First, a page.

Sangsun Choi’s The History of Intimacy (VIDEO)

Jul 6, 2018 | Issue 3, Stories

Sangsun Choi’s short documentary The History of Intimacy will force you to re-examine the casual, everyday relationships in your life—those that constantly surround us, but that we often take for granted.

Choi shot the five-minute film while working at a laundromat and attending film school. It offers a glimpse into the life of a service worker who strives to develop meaningful connections with his customers, people he sees regularly but fleetingly as they drop off their washing. “I know who they are. But they don’t know who I am,” the film tells us. “When I touch the cloth, I am an intimate stranger.”

Relationship is a recurring theme in Choi’s films: Talk to my Son carries a message from a North Korean defector to her son in China via the filmmaker and Unfinished Legacy resulted from Choi striking up a conversation with an African street artist in Milwaukee who asked, “Who has it worse in the United States, an African male or an Asian male?”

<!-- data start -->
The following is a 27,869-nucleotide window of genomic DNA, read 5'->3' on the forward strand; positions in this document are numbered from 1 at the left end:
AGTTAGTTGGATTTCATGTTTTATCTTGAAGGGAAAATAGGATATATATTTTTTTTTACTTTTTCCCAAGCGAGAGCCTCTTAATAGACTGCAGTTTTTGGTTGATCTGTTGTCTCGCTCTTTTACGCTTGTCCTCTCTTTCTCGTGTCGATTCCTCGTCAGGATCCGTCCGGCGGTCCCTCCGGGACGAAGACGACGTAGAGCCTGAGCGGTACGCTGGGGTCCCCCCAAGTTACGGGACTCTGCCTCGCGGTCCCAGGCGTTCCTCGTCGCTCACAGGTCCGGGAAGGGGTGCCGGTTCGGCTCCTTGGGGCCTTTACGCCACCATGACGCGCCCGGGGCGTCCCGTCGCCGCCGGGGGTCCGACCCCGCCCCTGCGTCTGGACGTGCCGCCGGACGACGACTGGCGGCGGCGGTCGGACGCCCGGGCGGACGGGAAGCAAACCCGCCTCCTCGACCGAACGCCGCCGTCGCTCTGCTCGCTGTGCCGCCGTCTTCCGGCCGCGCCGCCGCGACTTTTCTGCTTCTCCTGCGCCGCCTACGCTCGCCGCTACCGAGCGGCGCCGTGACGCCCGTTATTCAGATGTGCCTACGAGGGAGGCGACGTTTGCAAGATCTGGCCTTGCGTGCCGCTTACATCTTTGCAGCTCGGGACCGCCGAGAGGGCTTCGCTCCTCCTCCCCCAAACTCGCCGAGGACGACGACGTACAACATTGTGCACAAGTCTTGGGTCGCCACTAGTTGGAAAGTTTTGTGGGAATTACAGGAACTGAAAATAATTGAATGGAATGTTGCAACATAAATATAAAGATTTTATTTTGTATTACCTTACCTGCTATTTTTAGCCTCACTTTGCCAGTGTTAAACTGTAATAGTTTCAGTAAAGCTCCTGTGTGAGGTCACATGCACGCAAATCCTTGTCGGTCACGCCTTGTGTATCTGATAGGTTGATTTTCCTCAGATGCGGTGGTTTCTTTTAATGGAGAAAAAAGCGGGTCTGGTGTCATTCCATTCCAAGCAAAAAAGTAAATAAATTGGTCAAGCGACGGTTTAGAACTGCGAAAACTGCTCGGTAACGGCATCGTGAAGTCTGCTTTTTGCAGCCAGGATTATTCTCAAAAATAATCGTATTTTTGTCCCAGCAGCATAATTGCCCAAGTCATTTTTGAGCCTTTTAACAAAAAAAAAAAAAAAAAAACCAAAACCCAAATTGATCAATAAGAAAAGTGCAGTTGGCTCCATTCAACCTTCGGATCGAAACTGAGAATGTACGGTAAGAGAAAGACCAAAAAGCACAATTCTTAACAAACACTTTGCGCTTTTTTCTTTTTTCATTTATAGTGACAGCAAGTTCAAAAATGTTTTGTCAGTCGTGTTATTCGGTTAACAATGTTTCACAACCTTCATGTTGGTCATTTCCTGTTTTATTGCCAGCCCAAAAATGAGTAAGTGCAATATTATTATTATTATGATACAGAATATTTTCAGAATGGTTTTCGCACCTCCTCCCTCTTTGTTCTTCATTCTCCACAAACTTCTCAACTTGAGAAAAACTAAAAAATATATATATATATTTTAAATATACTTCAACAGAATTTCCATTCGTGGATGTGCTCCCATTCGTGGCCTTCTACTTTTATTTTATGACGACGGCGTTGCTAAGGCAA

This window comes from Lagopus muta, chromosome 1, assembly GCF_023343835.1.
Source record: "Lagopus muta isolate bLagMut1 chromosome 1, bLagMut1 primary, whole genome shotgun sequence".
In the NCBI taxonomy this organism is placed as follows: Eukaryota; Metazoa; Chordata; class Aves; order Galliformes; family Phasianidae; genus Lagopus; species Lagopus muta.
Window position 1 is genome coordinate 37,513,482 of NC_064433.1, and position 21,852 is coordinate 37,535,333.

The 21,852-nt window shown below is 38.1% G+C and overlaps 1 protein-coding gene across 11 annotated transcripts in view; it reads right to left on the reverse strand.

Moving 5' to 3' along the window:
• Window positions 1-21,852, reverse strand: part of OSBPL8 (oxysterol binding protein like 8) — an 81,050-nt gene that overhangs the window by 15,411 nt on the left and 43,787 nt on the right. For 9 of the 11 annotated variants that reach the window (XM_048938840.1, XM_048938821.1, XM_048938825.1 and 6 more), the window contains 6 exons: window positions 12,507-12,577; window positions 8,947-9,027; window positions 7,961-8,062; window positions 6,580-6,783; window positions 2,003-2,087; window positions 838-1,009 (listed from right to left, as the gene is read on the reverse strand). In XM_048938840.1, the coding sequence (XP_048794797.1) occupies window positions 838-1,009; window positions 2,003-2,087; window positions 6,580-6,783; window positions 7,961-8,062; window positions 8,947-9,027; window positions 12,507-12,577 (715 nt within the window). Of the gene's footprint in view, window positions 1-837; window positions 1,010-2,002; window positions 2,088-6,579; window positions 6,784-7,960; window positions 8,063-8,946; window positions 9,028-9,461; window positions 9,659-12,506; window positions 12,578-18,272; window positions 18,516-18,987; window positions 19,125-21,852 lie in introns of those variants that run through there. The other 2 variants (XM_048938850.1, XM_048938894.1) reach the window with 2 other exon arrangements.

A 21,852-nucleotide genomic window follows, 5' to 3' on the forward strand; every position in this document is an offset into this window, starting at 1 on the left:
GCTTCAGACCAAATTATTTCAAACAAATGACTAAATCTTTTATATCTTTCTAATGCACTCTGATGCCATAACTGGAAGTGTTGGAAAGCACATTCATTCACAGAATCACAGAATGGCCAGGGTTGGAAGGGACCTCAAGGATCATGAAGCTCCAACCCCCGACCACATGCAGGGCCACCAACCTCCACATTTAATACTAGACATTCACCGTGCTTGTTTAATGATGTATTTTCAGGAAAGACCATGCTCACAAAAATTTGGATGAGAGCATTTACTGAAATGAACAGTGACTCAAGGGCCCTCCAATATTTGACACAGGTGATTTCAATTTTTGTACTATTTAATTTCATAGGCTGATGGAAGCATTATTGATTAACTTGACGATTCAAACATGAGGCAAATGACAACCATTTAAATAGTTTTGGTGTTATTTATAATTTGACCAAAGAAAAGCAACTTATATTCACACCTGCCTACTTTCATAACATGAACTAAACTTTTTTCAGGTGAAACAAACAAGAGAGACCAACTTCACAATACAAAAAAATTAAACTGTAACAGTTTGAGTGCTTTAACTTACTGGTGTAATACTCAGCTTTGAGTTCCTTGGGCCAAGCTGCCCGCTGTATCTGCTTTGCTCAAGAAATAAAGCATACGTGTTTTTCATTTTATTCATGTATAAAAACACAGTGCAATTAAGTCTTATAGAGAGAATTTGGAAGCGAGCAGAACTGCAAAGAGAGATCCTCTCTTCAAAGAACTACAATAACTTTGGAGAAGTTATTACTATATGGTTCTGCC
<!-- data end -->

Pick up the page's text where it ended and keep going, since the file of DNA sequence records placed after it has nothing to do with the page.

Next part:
Sangsun Choi is a visual storyteller whose work focuses on an ethnographic approach to social minorities and vulnerable people. His documentaries and photographs explore not only the value of truth but also an artistic representation of human life. Originally from South Korea, he has made dozens of pieces about child labour, North Korean defectors, war refugees, disabled people and immigrants. Sangsun has presented his work at film festivals worldwide, including Athens International Film and Video Festival, Big Sky Documentary Film Festival, RiverRun International Film Festival, Wisconsin Film Festival, ETHNOCINECA-International Documentary Film Festival Vienna. He is also a winner at the Broadcast Education Association Festival of Media Arts in 2018. Sangsun is currently working as an assistant professor of media production at Malone University in Canton, Ohio.

Sangsun Choi